Take, for instance, home appliance manufacturer GE Appliances. “In the past, we made internal decisions about our products and services and then hoped that the results appealed to customers,” says Rick Hasselbeck, the company’s COO. But things are different now. The company has, says Mr Hasselbeck, shifted to a customer-first, “outside-in” mindset that concentrates on the needs, preferences and motivations of the people who buy and own the company’s products.
It seems to be working. Last year GE Appliances increased its market share by three percentage points, despite a downturn in the market; parent company Haier attributes this significant growth to the firm’s customer-first philosophy.
Co-creation is perhaps the ultimate form of the “outside-in” customer-centric philosophy, and more companies are embracing it. Toy maker Lego’s Ideas platform lets fans post new designs, handing over one percent of net sales for any that go into production.
BMW’s Co-Creation lab functions in a similar way, although its community of members are not given a share of revenue. And if you happen to spot a drone in the red and yellow livery of logistics company DHL, you’ll be seeing one of the results of the company inviting customers to contribute at its innovation centres.
According to the EIU’s research, more than four in five companies believe that businesses that are not including customers in their innovation processes will fall behind. “We owe so much of our success to our fanbase and their ideas,” says Wang Xiang, Senior Vice President of Xiaomi, a Chinese electronics company. He adds that Xiaomi monitors its feedback forums on a daily basis and incorporates the ideas receiving the most upvotes into Products.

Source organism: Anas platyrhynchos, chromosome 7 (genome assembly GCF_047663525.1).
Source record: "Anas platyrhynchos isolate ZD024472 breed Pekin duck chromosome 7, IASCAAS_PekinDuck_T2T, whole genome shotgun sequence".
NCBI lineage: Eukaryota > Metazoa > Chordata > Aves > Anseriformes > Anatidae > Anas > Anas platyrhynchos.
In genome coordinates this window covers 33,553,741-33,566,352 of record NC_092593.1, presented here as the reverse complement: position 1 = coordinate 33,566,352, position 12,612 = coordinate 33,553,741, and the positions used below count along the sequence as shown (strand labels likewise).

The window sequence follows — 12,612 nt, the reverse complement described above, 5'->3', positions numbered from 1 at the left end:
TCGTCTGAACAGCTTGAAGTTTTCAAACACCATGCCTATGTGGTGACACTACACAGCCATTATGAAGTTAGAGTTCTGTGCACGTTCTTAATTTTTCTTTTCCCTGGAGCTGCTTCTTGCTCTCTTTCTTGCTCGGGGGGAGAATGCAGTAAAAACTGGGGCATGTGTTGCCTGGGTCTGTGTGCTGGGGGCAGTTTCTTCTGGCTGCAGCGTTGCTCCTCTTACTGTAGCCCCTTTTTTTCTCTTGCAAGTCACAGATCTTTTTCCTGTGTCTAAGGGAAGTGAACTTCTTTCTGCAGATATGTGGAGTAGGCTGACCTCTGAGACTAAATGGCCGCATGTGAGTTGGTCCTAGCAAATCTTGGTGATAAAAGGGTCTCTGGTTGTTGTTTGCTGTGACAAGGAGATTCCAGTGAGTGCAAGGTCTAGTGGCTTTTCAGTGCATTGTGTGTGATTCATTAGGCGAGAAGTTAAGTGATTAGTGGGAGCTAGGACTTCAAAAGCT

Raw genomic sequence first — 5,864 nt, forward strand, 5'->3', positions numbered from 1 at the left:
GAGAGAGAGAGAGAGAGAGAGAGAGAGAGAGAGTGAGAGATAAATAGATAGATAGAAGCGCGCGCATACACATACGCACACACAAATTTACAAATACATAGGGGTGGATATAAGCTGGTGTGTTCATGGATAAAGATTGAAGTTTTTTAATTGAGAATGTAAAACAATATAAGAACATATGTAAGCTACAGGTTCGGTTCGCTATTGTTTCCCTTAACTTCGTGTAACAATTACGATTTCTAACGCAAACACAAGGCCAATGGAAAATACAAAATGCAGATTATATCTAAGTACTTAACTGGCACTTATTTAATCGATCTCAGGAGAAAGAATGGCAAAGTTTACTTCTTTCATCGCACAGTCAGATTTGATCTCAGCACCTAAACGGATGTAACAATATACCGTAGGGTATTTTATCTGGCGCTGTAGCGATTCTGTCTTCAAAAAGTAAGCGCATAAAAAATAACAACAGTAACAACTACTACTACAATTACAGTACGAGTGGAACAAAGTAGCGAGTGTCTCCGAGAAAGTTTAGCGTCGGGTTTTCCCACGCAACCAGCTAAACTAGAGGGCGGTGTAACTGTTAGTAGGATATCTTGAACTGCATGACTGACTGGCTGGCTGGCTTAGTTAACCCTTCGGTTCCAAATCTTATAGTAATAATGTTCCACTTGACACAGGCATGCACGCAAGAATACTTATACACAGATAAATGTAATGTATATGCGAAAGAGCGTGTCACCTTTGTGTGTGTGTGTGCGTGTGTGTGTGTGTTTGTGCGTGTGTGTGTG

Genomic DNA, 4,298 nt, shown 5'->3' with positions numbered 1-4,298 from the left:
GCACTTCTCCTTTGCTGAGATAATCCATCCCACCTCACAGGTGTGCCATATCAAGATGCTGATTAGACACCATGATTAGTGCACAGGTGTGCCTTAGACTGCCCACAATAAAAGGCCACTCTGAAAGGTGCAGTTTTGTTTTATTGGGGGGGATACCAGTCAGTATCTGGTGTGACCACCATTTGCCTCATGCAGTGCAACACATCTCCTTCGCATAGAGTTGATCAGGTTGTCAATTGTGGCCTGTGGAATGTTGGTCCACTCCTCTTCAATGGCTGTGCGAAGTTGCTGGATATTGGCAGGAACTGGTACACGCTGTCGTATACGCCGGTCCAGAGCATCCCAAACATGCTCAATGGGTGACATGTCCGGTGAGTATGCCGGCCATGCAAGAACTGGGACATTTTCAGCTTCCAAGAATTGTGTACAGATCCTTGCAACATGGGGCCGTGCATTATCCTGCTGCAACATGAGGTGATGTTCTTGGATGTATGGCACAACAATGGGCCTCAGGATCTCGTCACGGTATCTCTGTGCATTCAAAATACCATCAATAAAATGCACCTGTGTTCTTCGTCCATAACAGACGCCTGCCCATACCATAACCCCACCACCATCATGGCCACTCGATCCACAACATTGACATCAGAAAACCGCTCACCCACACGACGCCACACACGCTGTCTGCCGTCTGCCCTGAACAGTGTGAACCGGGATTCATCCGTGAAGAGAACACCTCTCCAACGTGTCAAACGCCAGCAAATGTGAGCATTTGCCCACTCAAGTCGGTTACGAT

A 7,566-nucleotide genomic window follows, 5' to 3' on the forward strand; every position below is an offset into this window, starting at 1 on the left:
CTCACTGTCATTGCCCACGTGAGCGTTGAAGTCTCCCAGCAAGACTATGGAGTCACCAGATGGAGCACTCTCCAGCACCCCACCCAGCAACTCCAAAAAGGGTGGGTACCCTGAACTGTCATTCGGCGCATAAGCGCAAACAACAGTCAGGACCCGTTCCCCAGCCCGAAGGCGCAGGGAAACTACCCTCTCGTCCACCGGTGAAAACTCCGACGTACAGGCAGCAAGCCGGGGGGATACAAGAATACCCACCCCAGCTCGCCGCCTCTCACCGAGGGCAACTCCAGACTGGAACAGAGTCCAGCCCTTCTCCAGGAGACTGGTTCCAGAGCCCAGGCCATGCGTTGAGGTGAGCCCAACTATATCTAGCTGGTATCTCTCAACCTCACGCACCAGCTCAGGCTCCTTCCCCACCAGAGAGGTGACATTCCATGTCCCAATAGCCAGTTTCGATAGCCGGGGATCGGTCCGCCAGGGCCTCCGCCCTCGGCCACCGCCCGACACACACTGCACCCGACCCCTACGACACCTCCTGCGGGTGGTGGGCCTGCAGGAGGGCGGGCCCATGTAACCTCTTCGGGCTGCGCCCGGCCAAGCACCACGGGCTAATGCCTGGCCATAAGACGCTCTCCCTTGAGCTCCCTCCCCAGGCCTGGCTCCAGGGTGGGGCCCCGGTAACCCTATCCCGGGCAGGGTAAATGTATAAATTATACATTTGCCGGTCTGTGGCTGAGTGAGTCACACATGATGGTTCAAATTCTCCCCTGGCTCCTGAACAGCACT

The key to co-creation is a mindset that embraces collaboration and sees customers as potential partners rather than potential problems. But there are risks in the co-creation model. Are firms limiting their potential for innovation by restricting it to selected consumers? Are customers more likely to serve up improvements on familiar products rather than something radically new? What if the customer doesn’t know best? (As Steve Jobs once remarked, “A lot of times, people don’t know what they want until you show it to them.”)
The answer seems to lie in maintaining a balance. By inviting customers in, businesses can demonstrate that they listen, allowing them to build brand trust while crowdsourcing good ideas from their most valuable demographic. At the same time, firms must ensure that they remain in control of their own identity. Put it this way: you might seek advice on improving your home, but that doesn’t mean you have to hand over the keys.
To learn more about the changing nature of Sales and Service, and what the Economist discovered in their recent research, download the PDF.
“By inviting customers in, businesses can demonstrate that they listen, allowing them to build brand trust while crowdsourcing good ideas from their most valuable demographic.”